“Nothing can stop the man with the right mental attitude from achieving his goal; nothing on earth can help the man with the wrong mental attitude” - Thomas Jefferson. This quote is most notably upheld by famed astronomer and astrophysicist Neil Degrasse Tyson, who pushes through each day with the goal of not only doing his best for the good of science, but for the common good of the people. His achievements involving things like recording information found by the Hubble Telescope and other large scientific missions have thrust the country forward in terms of knowledge and innovation. After examining the life of Neil Degrasse Tyson, one could only admit the impact he has made on modern society because of his scientific achievements and his selfless desire to teach the general public not only to learn about space, but to be curious about everything, has been astronomical.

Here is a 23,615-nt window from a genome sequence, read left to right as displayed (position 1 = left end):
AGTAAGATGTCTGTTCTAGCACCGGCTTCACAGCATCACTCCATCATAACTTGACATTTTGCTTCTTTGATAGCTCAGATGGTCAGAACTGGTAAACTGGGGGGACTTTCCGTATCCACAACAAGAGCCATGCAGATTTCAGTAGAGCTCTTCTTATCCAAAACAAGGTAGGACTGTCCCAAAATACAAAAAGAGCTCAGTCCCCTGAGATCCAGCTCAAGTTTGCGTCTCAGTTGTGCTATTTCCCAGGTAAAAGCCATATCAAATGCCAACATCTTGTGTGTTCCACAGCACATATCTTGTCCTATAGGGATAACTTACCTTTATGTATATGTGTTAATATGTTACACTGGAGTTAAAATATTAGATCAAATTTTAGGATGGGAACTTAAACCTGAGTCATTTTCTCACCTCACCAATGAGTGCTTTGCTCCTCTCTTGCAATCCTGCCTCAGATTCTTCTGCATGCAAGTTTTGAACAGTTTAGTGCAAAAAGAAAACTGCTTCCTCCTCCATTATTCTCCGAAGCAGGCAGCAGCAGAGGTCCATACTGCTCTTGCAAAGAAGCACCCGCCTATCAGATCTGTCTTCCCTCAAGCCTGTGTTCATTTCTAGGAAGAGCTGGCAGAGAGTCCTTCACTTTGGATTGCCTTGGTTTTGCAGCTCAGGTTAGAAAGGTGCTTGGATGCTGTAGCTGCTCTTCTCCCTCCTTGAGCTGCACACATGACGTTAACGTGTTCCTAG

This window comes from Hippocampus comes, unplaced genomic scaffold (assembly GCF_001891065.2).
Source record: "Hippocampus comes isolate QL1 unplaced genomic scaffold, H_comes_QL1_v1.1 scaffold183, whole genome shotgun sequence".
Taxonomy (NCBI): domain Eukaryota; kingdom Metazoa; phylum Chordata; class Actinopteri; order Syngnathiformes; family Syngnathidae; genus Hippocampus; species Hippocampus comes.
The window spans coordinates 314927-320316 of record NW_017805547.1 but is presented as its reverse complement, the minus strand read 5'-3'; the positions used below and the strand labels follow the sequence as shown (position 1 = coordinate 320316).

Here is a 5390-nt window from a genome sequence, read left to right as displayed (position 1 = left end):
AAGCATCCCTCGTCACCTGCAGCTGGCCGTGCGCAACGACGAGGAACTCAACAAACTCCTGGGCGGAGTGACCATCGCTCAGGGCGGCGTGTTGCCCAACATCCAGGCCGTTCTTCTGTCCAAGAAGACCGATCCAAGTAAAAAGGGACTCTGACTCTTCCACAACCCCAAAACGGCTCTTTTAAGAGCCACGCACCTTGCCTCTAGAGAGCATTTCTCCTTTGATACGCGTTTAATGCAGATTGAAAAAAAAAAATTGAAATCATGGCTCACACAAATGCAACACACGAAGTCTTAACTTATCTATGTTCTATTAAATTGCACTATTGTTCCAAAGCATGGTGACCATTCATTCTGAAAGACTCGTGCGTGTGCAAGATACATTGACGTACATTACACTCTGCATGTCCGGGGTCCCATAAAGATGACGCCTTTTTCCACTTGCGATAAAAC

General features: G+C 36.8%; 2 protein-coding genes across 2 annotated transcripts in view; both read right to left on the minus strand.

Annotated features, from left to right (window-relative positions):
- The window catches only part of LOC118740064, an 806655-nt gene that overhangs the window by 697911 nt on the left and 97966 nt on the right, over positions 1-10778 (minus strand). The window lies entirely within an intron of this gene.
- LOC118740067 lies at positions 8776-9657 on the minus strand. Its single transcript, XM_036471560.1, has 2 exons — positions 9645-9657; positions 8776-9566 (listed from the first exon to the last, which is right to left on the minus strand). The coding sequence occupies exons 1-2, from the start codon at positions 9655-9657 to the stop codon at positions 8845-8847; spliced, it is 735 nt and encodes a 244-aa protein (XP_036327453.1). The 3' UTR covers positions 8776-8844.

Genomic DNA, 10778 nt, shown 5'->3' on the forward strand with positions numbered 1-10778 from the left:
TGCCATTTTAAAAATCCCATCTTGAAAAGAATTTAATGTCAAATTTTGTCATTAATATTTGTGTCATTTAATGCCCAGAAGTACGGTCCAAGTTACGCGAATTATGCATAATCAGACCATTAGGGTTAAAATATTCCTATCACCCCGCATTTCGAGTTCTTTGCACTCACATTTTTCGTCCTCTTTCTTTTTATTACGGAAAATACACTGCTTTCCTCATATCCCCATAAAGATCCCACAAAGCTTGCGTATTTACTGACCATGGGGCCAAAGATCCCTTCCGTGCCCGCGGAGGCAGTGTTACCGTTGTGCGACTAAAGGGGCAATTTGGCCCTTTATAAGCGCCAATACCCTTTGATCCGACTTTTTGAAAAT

(Dennis 714) By giving the members of the space shuttle crew recognition as “pioneers”, the speech had a smooth transition from its nature as sincere eulogy into a rhetorical work with a deliberative occasion. As soon as audience received a message implying that Challenger was a beginning instead of an end and how discovery has its risk, Ronald Reagan was in a good position to elaborate his objectives on the space program. Considering its effectiveness, the transition between the bad news and the new hope is one of the greatest features of the speech. This transition is crucial to connect two parts of the speech that are equally important.